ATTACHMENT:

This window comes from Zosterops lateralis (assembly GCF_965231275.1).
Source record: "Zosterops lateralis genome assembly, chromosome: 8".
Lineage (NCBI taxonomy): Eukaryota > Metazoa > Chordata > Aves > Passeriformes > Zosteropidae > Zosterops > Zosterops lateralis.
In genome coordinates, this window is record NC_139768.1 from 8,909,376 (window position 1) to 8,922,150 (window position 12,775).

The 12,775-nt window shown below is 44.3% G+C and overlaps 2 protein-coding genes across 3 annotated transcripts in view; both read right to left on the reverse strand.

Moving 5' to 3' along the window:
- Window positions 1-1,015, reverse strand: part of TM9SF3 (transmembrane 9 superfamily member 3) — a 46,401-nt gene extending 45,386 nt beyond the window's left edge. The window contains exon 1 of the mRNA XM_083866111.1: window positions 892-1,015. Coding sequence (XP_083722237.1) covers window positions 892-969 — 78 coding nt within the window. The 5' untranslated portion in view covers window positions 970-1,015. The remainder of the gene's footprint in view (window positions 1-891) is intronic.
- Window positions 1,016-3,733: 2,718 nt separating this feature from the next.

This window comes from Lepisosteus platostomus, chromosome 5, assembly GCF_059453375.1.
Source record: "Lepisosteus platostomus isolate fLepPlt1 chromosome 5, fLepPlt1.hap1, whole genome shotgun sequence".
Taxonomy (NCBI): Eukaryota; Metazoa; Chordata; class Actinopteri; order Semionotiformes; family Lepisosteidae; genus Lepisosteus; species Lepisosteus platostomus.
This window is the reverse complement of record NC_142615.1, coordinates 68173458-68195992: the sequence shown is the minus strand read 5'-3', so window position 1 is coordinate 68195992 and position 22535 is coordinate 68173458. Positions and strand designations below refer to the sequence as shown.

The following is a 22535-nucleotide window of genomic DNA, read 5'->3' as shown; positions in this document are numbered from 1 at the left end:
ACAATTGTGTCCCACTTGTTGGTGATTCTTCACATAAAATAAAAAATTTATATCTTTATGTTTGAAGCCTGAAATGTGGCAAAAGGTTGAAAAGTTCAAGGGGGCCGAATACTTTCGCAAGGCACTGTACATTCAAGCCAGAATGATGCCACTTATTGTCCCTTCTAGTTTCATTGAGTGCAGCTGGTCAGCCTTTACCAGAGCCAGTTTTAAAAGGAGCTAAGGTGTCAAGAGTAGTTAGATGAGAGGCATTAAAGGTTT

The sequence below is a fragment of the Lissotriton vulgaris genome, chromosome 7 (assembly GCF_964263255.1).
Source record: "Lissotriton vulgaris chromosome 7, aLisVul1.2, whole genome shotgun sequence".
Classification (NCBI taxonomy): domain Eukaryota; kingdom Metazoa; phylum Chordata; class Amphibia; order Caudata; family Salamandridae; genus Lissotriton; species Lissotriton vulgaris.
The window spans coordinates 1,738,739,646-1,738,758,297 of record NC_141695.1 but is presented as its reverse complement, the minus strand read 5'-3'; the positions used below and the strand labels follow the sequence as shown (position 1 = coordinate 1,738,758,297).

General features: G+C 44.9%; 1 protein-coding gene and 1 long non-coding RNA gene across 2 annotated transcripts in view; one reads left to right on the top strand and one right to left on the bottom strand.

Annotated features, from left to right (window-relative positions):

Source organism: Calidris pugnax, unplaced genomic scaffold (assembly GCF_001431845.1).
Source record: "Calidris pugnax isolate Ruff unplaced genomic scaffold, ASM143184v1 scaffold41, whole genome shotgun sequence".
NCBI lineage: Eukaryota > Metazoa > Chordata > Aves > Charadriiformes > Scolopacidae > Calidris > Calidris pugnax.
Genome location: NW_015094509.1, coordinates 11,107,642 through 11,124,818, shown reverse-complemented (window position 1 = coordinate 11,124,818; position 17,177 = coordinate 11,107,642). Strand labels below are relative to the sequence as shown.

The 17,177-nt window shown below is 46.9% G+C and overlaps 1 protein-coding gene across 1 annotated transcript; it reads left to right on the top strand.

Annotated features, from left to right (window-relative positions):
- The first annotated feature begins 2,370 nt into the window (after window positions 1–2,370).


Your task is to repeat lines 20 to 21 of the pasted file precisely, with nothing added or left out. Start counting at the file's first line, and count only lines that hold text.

Annotated features, from left to right (window-relative positions):

Source organism: Calidris pugnax, unplaced genomic scaffold (assembly GCF_001431845.1).